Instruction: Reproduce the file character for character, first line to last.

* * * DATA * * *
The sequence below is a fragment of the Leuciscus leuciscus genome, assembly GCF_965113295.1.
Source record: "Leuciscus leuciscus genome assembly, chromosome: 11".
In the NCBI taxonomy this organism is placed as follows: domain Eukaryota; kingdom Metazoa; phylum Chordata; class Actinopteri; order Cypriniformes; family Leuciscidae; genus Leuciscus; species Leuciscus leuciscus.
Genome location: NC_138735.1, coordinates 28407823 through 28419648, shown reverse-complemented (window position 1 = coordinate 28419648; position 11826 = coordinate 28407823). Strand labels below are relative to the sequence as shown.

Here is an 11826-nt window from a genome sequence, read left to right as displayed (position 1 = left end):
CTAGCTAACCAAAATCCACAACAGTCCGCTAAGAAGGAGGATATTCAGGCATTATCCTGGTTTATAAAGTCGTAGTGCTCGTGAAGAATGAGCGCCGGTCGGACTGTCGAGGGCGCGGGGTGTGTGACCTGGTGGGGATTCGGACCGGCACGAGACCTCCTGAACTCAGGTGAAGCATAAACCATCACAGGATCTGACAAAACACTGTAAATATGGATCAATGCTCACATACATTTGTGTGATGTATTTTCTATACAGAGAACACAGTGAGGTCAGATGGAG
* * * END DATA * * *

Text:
The sequence below is a fragment of the Leuciscus leuciscus genome, assembly GCF_965113295.1.
Source record: "Leuciscus leuciscus genome assembly, chromosome: 11".
In the NCBI taxonomy this organism is placed as follows: domain Eukaryota; kingdom Metazoa; phylum Chordata; class Actinopteri; order Cypriniformes; family Leuciscidae; genus Leuciscus; species Leuciscus leuciscus.
Genome location: NC_138735.1, coordinates 28407823 through 28419648, shown reverse-complemented (window position 1 = coordinate 28419648; position 11826 = coordinate 28407823). Strand labels below are relative to the sequence as shown.

Here is an 11826-nt window from a genome sequence, read left to right as displayed (position 1 = left end):
CTAGCTAACCAAAATCCACAACAGTCCGCTAAGAAGGAGGATATTCAGGCATTATCCTGGTTTATAAAGTCGTAGTGCTCGTGAAGAATGAGCGCCGGTCGGACTGTCGAGGGCGCGGGGTGTGTGACCTGGTGGGGATTCGGACCGGCACGAGACCTCCTGAACTCAGGTGAAGCATAAACCATCACAGGATCTGACAAAACACTGTAAATATGGATCAATGCTCACATACATTTGTGTGATGTATTTTCTATACAGAGAACACAGTGAGGTCAGATGGAG